The limited edition word games are meant to be collectible as only 25 of a certain quotation will ever be made. That means that some games sell out quickly in the course of a year, allowing my catalog of available titles to be ever changing. Curating a catalog of available quotations also means I can be very conscious of the balance in occupation, time period, gender, ethnicity, theme, and difficulty. I need to challenge myself and keep refining what I offer patrons in order to balance good game play with opportunity for a diverse patronage to find something which is worth collecting.
There are parts of my personality which informed how I went about making the word games. Three main geeks of mine: limited editions and collectibility, research and discovery of details which provide context and appreciation, materials and the tactile attributes they provide in handling the game.
I love collectible, limited edition items because it supports the value of an item, sure, but it also means that the item is not made in endless abandon. I do original research into letters, memoirs, interviews of authors, poets, theoretical cosmologists, astronauts, engineers, painters, chefs, architects, on and on so that even if someone is familiar with the person whose portrait I have hand drawn and then integrated as an engraving on the box front, the quotation will not be familiar or at the very least rarely quoted. The hardwoods used to make the boxes affect the patina of the game box over time, deepening in color. Having a laser engraver means I could make innumerable copies of each game, but choosing I make certain that limited edition games and games with original research is unique to my games.
Any challenges as a woman designer?
My original business name under which I operated for 8 years was “Donna Diddit”, a tongue in cheek response when someone made astonished noises about “who did this? YOU did this?!?” Yup. I did it. Often it would get a laugh and I loved that because regardless of gender, the design and craftsmanship of a game must represent itself without a creator explaining every detail of what makes it so unique. I only changed the name of the business to The Owl and The Hourglass to better support the game and marketing of the business.
Most people who buy the game meet me in person at art markets and renaissance festivals and may spend a fraction of a moment noticing I am female and most of the rest of our time geeking out about game play. I get a lot of appreciation for the difficulty of the game, the art and craftsmanship. Even if someone initially is surprised that I research, design and fabricate the game, there has always been a sort of camaraderie of gaming which makes them happy that they got to meet the maker and share their own take on games. That being said, I think it’s important to acknowledge that access to materials and game theory is something which is not universal. The time and resources available to me to experiment, refine and develop games is part of the privilege which I feel beholden to make the most of in directing my efforts.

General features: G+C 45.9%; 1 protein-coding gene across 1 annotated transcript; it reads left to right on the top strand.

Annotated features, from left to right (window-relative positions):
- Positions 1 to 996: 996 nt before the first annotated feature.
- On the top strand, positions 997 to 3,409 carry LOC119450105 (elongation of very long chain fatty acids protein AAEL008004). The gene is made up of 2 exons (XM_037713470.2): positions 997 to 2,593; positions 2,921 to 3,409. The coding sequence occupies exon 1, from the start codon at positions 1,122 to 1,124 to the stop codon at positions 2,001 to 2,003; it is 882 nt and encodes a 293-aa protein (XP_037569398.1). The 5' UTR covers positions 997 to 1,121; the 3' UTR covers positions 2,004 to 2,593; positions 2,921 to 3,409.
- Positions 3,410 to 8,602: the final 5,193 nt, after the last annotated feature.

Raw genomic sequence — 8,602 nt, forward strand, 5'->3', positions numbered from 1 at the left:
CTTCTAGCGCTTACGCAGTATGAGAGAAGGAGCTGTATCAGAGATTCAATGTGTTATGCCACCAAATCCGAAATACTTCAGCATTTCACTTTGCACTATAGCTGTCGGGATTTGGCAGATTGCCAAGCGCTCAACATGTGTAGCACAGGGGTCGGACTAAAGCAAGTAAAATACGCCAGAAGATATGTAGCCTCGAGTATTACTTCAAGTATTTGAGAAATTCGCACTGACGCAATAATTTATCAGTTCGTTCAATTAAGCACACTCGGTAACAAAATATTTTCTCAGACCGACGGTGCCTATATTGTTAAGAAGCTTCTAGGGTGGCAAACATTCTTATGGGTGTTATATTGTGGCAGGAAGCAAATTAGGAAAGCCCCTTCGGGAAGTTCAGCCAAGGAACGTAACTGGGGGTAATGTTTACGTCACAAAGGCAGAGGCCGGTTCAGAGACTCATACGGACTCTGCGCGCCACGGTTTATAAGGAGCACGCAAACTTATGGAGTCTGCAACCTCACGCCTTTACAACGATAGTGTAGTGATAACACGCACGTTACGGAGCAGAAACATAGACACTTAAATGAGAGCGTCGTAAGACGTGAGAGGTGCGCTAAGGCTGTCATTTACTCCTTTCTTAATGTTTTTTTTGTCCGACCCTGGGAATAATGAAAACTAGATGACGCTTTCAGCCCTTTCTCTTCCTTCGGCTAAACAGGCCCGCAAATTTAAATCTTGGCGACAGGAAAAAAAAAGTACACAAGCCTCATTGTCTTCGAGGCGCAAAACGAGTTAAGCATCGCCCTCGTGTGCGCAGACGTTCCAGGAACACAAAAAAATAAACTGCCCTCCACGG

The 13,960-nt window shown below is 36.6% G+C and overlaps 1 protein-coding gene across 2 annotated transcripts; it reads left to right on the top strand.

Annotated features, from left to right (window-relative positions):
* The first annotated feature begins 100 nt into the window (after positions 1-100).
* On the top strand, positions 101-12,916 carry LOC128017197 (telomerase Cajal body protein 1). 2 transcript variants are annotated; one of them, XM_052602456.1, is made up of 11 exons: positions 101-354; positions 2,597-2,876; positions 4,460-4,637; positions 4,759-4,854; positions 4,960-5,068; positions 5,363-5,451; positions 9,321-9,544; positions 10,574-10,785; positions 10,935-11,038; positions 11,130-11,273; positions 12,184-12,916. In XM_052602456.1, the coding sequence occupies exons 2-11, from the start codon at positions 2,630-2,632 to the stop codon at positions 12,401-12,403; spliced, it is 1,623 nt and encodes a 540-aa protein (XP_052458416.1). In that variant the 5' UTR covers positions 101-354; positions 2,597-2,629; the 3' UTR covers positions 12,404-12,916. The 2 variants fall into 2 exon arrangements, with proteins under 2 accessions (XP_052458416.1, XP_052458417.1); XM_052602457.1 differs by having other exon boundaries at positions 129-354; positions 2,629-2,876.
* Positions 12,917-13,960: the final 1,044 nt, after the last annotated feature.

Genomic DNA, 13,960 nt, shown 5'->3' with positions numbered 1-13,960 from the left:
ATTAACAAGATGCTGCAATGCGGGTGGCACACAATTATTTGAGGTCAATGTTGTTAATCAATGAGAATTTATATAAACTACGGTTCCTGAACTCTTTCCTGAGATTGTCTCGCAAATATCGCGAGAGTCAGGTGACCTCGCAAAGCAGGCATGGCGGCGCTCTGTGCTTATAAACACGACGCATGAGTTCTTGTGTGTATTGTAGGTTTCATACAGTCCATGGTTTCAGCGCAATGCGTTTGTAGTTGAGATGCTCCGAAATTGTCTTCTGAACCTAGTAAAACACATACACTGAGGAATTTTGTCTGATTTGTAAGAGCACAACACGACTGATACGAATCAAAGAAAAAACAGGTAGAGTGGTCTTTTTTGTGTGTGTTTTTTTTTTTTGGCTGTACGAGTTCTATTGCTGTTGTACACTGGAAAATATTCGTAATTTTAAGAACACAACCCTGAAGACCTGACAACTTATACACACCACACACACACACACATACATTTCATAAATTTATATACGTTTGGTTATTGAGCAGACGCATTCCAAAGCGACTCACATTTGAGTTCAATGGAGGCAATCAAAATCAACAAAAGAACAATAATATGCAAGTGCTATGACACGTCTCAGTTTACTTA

What are you working on right now?
Wintertime is research and development time for the coming year. Throughout the year, patrons have given me all kinds of suggestions that I sock away on a spreadsheet and will dive into for new quotations. Researching word games is a geektastic scavenger hunt, delving into libraries, book stores, digital archives, films, and digging up obscure things along the way and making note of them and whether these could be developed into something as a game or a unique item for the shop, such as my line of Book Curses and Benedictions. I am definitely researching more riddles and enigmas for the riddle packs I sell, as these are fun games for all ages and allow me to provide lower cost games in my shop.
As most of my research is done in libraries, contact with books has led me to take classes each winter to learn something new about the processes and materials involved in printing and book making, such as letter press and wood cut printing. This year’s experiments will be in using paper marbling techniques and applying them to wood. What will be made of it is yet to be determined! Winter is for playing around a bit before I am cochlea deep in production come spring time.